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Medical Assistants in jails?

Nurses   (1,818 Views 5 Comments)

xoemmylouox has 13 years experience as a ASN, RN.

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So I saw a job ad for a MA position at a local jail. Corrections isn't my thing, but I know it is for some. I wonder how those who work in this area see this play out? Do you have MA's working at your jail? It said they would be under the direction of the RN. I worry about the future of nursing when I see job openings like this.corrections is not easy nursing. You need good assessment skills, good critical thinking skills, etc. I'm not sure how many MA programs teach that. The one I taught before certainly did not. What next.. MA's in LTC?

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NurseSpeedy has 18 years experience as a ADN, LPN, RN.

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I don't know about the jail/corrections but your last comment about MAs in LTC got me thinking. I live in Florida and assisted living facilities can hire anyone off the street (provided they pass a background check) and train them to be an caregiver (like an aide). Then that same person can take a four hour course given by the facility and learn how to pass meds by 'observation' not 'administration'. Basically, they take the pills listed on the MAR, place them in a cup, hand them to the resident with a cup of water and watch them swallow them. If they need to be spooned into the patients mouth, then a nurse is needed because that would be 'administration'. Now, they are not responsible to know what the meds do, if they are safe to be given together, side effects, nothing! Just, 'here's your pills". By doing this they can get away with only having 1 nurse to over 100 residents and not even have the nurse on campus for the entire 24/7 rotation. The LPN director would be available by phone for questions of the medication tech. Now, when there was no med tech and I had to take the cart and see what was being given, when, and with what, I about had a heart attack because there were some scary things listed on the med sheets. I know that facilities do this to cut costs and some states allow it for whatever reason but it is just so scary because by taking out the LPN/RN who knows about meds and interactions and safety when administering such medications, it's just opening the facility for a bad outcome some day.

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Nurse Leigh specializes in Telemetry.

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I thought MA's could only work under the supervision of a physician, NP, or PA. Not sure how that would work. Do the corrections facilities ever utilize those qualified to pass meds?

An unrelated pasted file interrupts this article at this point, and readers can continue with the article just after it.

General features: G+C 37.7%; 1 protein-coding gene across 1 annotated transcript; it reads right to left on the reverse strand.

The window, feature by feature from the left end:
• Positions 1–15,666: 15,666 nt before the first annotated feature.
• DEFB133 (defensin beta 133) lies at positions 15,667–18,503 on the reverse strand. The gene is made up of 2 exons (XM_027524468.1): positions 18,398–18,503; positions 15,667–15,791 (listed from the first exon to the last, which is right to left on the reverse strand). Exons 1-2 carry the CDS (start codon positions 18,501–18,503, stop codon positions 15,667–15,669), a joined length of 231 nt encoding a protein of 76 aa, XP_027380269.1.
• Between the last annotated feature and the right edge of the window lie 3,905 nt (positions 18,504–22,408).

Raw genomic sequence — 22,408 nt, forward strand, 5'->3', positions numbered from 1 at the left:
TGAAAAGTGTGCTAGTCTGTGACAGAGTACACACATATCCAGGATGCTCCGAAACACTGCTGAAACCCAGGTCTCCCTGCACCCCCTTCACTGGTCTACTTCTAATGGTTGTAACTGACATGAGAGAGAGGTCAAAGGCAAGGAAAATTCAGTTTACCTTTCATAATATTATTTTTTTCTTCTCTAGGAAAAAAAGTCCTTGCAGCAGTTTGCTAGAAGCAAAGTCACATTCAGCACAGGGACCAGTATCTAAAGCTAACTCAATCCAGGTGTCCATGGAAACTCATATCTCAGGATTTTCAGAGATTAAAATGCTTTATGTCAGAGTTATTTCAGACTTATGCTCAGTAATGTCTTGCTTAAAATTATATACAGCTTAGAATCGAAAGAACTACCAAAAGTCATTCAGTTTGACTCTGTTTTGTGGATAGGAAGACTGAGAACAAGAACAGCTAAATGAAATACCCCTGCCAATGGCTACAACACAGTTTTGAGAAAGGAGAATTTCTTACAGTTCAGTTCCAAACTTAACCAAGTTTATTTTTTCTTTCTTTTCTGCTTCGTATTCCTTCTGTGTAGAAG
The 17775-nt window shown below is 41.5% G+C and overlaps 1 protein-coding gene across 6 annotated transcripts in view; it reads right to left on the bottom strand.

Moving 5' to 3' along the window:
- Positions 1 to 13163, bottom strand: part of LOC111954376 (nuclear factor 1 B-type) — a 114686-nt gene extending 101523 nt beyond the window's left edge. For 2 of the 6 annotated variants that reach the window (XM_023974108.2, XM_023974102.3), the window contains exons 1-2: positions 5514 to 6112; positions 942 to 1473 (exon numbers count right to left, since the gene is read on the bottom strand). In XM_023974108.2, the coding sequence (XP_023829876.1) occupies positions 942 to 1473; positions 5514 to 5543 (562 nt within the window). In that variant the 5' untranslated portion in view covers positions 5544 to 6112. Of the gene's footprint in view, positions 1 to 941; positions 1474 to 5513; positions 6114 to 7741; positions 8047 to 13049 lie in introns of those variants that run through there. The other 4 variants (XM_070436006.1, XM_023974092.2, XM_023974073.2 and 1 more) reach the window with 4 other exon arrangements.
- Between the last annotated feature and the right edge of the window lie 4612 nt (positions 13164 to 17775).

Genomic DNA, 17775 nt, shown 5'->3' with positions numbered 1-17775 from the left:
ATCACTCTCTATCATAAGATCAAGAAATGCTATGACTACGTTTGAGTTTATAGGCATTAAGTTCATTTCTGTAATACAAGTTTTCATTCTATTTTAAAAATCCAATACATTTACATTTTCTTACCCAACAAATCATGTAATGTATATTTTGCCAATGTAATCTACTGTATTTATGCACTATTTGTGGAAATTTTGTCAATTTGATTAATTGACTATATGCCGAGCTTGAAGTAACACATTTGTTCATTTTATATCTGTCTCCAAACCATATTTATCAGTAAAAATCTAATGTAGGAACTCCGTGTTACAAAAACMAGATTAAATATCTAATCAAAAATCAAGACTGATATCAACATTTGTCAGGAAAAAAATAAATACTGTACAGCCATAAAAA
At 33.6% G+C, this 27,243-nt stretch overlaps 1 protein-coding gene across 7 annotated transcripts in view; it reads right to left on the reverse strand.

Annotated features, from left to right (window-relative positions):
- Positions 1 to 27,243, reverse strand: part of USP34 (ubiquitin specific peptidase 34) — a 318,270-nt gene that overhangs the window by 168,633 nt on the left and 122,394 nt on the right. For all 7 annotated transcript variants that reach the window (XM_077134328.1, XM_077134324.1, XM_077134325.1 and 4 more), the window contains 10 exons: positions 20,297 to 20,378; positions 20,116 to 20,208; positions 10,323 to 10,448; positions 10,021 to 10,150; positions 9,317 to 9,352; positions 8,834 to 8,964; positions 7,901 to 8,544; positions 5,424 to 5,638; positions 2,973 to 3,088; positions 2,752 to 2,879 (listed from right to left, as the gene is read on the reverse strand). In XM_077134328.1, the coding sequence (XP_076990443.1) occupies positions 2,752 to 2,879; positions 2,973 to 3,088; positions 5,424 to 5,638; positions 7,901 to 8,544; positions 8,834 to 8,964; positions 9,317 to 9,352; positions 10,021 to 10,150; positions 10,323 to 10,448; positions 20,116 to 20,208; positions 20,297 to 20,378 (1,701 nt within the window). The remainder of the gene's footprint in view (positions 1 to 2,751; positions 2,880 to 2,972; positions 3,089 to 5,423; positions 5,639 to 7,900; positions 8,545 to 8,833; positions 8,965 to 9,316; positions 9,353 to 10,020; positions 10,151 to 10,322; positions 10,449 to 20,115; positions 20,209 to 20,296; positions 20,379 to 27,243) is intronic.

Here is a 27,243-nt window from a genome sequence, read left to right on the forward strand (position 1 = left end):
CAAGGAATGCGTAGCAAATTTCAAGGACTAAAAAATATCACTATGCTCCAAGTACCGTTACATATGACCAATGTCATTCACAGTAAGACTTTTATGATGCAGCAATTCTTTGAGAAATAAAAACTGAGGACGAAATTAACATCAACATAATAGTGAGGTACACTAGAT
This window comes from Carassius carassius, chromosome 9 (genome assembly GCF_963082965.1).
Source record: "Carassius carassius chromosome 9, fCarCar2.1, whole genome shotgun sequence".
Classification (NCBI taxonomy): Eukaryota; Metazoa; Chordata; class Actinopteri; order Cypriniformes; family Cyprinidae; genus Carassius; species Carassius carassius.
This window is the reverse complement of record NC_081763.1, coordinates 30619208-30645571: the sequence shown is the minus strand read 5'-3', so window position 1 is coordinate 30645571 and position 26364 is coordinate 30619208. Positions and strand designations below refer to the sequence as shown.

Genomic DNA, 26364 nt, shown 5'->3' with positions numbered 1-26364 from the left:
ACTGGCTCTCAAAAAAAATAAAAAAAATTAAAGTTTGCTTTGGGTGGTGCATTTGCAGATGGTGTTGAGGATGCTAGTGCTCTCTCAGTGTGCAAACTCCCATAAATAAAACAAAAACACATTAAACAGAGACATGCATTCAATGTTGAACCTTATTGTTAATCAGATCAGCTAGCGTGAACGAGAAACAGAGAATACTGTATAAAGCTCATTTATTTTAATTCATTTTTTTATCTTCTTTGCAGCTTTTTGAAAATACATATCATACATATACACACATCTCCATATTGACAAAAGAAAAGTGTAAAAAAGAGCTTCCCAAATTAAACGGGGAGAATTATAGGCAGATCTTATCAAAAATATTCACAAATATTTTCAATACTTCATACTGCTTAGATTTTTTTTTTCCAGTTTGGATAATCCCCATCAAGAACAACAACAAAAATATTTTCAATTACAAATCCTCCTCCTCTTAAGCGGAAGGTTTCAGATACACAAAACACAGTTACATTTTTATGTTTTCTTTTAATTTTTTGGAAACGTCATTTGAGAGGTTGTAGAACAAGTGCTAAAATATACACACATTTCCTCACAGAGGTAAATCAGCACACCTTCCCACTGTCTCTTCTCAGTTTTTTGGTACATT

I agree with your inclination to be concerned.

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quiltynurse56 has 3 years experience as a LPN, LVN and specializes in LTC and Pediatrics.

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MA can either mean Medical Assistant or Medication Aid. I am wondering if what they are looking for are Medication Aids. Many LTC facilities utilize Medication Aids. Any more, they are needing to be certified. Medication Aids take classes, do a clinical and work under the nurse on duty.

Medical Assistants are most likely found in physician offices.

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On 5/7/2016 at 9:35 AM, Nurse Leigh said:

I thought MA's could only work under the supervision of a physician, NP, or PA. Not sure how that would work. Do the corrections facilities ever utilize those qualified to pass meds?

I agree with your inclination to be concerned.

MA's typically work under the supervision of the provider, however they can also be supervised by an RN.  States differ for regulations.  In some states, MA's are regulated by the Medical Board, in others, the Board of Nursing is the regulatory agency.  In my State of North Carolina, both the Board of Medicine and the Board of Nursing serve to regulate the practice of MA's.

Medical Assistants fall under the category of UAP's (unlicensed assistive personnel) and as such, must be supervised by a licensed healthcare provider, either a nurse or a doctor.

MA's can, in some cases, administer medications through various routes (PO, IM, etc) and may require extra training to do so.  Again, each state differs, and it depends on the practice area.  Prisons, for example, often operate like outpatient clinics combined with urgent care.  In this setting, unlike long-term care, the patient bears some of the responsibility for knowing about their particular medication regimen.  Side effects, adverse reactions, drug interactions, etc are all things that licensed nurses are responsible for knowing when administering medication to patients in acute care settings, sub-acute, or long term care.  MA's would not typically administer medications in these practice areas because they are not responsible to know the side effects, adverse reactions, and drug interactions, etc.

- Ram, RN

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